Hedge fund managers and other large speculators increased their bullish bets on gasoline to record highs in the week ended May 4, according to the U.S. Commodity Futures Trading Commission.
Long positions in gasoline futures and options outnumbered shorts by 70,742, up 12 percent from the previous week and the highest since at least 2006, according to the commission’s Commitments of Traders Report on May 7. Speculators also added to their long bets on crude oil.
“They’re thinking, ‘Let’s load up ahead of the summer driving season,’” said Tim Evans, an energy analyst at Citi Futures Perspective in New York. “When I combine this record long position in gasoline, and I look at the Energy Department numbers on surplus inventories, I see a lot of downside potential.”
Gasoline supplies rose 1.26 million barrels to 224.9 million in the week ended April 30, the Energy Department reported this week in Washington. Stocks were 7.6 percent higher than the five-year average. Crude oil inventories increased to the highest level since June.
Gasoline for June delivery fell 0.62 cent to $2.3222 a gallon in the week ended May 4 on the New York Mercantile Exchange. Gasoline has fallen 8.5 percent since then to $2.1251.
Hedge funds, classified as managed money by the CFTC, also increased net-long oil bets just before crude began a 9.2 percent slump, according to the report. Long positions in futures and options outnumbered short positions by 159,005 contracts, up 5 percent from the week ended April 27.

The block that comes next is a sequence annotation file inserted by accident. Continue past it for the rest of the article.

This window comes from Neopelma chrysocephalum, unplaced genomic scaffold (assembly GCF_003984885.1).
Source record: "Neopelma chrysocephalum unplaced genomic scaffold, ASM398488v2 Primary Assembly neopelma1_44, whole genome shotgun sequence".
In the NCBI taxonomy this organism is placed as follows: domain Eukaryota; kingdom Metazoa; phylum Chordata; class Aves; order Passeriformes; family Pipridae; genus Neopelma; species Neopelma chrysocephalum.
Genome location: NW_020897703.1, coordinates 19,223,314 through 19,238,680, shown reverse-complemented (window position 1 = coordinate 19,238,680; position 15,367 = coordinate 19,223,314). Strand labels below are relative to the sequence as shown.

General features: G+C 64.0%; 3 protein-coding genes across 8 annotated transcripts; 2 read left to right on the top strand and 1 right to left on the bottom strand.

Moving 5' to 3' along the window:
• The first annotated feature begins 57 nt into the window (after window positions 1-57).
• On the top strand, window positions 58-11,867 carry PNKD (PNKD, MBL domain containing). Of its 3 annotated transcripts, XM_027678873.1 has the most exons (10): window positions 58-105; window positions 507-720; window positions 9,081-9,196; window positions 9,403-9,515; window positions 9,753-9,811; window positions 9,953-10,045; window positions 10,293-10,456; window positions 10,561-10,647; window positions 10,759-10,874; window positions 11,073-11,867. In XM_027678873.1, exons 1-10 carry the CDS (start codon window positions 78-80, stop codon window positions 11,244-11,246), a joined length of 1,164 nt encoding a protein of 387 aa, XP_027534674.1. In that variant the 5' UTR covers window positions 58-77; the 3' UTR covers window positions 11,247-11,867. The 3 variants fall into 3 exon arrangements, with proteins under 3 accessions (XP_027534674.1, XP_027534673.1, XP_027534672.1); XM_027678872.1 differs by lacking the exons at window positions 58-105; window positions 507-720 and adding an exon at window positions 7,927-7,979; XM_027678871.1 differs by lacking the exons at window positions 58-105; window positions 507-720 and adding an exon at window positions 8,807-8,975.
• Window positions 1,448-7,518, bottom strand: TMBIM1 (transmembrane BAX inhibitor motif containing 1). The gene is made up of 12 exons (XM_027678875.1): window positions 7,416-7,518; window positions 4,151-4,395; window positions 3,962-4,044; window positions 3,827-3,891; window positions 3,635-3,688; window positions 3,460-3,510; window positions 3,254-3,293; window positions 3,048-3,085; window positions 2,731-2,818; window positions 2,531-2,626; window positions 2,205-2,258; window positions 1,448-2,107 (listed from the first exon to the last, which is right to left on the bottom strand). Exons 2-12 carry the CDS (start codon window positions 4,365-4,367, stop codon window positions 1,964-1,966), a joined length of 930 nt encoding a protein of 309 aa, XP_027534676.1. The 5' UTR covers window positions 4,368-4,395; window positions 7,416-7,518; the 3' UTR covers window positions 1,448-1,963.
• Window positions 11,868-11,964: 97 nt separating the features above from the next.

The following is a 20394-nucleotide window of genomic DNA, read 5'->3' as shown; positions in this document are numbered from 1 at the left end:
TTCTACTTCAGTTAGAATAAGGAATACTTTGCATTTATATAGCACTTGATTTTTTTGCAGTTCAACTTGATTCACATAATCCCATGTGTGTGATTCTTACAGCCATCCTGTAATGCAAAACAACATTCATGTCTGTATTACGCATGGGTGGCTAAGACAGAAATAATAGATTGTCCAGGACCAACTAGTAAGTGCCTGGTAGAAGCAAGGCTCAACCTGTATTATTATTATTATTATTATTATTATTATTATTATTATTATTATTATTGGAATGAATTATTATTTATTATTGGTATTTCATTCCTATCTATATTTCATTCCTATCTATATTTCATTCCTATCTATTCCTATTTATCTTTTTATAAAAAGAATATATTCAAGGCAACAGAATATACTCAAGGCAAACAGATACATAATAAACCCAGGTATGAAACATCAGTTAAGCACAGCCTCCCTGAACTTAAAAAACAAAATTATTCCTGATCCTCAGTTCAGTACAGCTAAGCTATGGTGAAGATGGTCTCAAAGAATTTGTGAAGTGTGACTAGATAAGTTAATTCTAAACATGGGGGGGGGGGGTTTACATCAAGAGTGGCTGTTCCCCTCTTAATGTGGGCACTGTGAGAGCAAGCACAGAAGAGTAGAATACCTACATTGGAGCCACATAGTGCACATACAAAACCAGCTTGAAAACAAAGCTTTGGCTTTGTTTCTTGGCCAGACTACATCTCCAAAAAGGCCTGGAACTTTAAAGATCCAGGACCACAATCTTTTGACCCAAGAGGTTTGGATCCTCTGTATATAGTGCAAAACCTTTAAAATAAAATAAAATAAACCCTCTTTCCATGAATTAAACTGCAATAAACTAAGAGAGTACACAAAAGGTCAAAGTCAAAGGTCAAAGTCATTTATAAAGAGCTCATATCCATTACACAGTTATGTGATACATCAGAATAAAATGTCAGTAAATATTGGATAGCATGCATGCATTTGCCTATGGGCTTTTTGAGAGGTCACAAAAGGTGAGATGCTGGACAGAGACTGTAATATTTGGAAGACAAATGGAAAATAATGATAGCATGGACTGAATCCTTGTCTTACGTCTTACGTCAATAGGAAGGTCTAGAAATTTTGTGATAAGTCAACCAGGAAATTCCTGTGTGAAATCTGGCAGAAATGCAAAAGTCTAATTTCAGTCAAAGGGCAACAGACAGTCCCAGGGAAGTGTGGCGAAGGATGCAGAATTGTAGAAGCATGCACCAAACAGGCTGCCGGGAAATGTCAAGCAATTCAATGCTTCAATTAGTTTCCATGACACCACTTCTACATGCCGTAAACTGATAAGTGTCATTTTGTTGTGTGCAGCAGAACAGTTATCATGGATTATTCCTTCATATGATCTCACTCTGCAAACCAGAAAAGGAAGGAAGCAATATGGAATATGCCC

“Those are the people whose hair is a little greyer and thinner than it was on Monday,” Evans said.
Oil rose 30 cents, or 0.4 percent, to $82.74 a barrel from April 27 through May 4 on the New York Mercantile Exchange. Since then, oil has fallen $7.63 to $75.11.
Speculators’ net-short positions on natural gas in Nymex futures and options jumped 43 percent to 101,021 contracts in the week ended May 4. During the period, natural gas fell 20.3 cents, or 4.8 percent, to $4.013 per million British thermal units.
Net-long positions in heating oil futures and options increased 3 percent to 36,034 contracts. Heating oil for June delivery rose 0.44 cent in the week ended May 4 to $2.2595 a gallon on the New York Mercantile Exchange.
To contact the reporter on this story: Asjylyn Loder in New York at email@example.com.